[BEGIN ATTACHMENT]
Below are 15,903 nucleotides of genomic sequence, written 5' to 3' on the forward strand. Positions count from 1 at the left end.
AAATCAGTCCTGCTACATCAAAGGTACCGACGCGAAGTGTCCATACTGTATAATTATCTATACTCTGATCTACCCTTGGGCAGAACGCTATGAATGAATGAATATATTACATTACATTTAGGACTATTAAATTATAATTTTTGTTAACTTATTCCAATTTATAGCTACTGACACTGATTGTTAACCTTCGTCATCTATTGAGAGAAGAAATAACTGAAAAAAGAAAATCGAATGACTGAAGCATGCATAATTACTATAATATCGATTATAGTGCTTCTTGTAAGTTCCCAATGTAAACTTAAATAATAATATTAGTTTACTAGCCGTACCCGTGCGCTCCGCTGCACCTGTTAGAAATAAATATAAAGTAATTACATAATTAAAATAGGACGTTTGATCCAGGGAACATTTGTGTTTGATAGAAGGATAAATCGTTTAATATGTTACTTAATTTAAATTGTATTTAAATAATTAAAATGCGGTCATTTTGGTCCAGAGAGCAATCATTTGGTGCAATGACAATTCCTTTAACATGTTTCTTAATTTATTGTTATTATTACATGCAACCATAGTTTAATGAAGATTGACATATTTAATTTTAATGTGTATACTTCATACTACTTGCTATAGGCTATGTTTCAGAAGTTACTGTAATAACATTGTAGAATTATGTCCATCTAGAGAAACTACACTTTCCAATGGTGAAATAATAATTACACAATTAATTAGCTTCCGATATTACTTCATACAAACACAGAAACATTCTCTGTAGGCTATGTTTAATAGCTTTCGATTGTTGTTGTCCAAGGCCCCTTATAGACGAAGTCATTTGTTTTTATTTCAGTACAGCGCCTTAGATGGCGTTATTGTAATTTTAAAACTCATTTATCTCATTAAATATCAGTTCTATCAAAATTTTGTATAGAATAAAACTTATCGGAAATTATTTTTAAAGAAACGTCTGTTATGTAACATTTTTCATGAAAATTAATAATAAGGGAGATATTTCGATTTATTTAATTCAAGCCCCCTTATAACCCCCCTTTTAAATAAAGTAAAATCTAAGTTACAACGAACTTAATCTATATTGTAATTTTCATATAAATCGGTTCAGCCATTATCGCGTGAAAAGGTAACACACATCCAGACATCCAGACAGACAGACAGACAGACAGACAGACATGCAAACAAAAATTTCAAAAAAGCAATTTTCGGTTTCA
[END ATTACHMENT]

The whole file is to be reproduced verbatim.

Below are 15,903 nucleotides of genomic sequence, written 5' to 3' on the forward strand. Positions count from 1 at the left end.
AAATCAGTCCTGCTACATCAAAGGTACCGACGCGAAGTGTCCATACTGTATAATTATCTATACTCTGATCTACCCTTGGGCAGAACGCTATGAATGAATGAATATATTACATTACATTTAGGACTATTAAATTATAATTTTTGTTAACTTATTCCAATTTATAGCTACTGACACTGATTGTTAACCTTCGTCATCTATTGAGAGAAGAAATAACTGAAAAAAGAAAATCGAATGACTGAAGCATGCATAATTACTATAATATCGATTATAGTGCTTCTTGTAAGTTCCCAATGTAAACTTAAATAATAATATTAGTTTACTAGCCGTACCCGTGCGCTCCGCTGCACCTGTTAGAAATAAATATAAAGTAATTACATAATTAAAATAGGACGTTTGATCCAGGGAACATTTGTGTTTGATAGAAGGATAAATCGTTTAATATGTTACTTAATTTAAATTGTATTTAAATAATTAAAATGCGGTCATTTTGGTCCAGAGAGCAATCATTTGGTGCAATGACAATTCCTTTAACATGTTTCTTAATTTATTGTTATTATTACATGCAACCATAGTTTAATGAAGATTGACATATTTAATTTTAATGTGTATACTTCATACTACTTGCTATAGGCTATGTTTCAGAAGTTACTGTAATAACATTGTAGAATTATGTCCATCTAGAGAAACTACACTTTCCAATGGTGAAATAATAATTACACAATTAATTAGCTTCCGATATTACTTCATACAAACACAGAAACATTCTCTGTAGGCTATGTTTAATAGCTTTCGATTGTTGTTGTCCAAGGCCCCTTATAGACGAAGTCATTTGTTTTTATTTCAGTACAGCGCCTTAGATGGCGTTATTGTAATTTTAAAACTCATTTATCTCATTAAATATCAGTTCTATCAAAATTTTGTATAGAATAAAACTTATCGGAAATTATTTTTAAAGAAACGTCTGTTATGTAACATTTTTCATGAAAATTAATAATAAGGGAGATATTTCGATTTATTTAATTCAAGCCCCCTTATAACCCCCCTTTTAAATAAAGTAAAATCTAAGTTACAACGAACTTAATCTATATTGTAATTTTCATATAAATCGGTTCAGCCATTATCGCGTGAAAAGGTAACACACATCCAGACATCCAGACAGACAGACAGACAGACAGACAGACATGCAAACAAAAATTTCAAAAAAGCAATTTTCGGTTTCA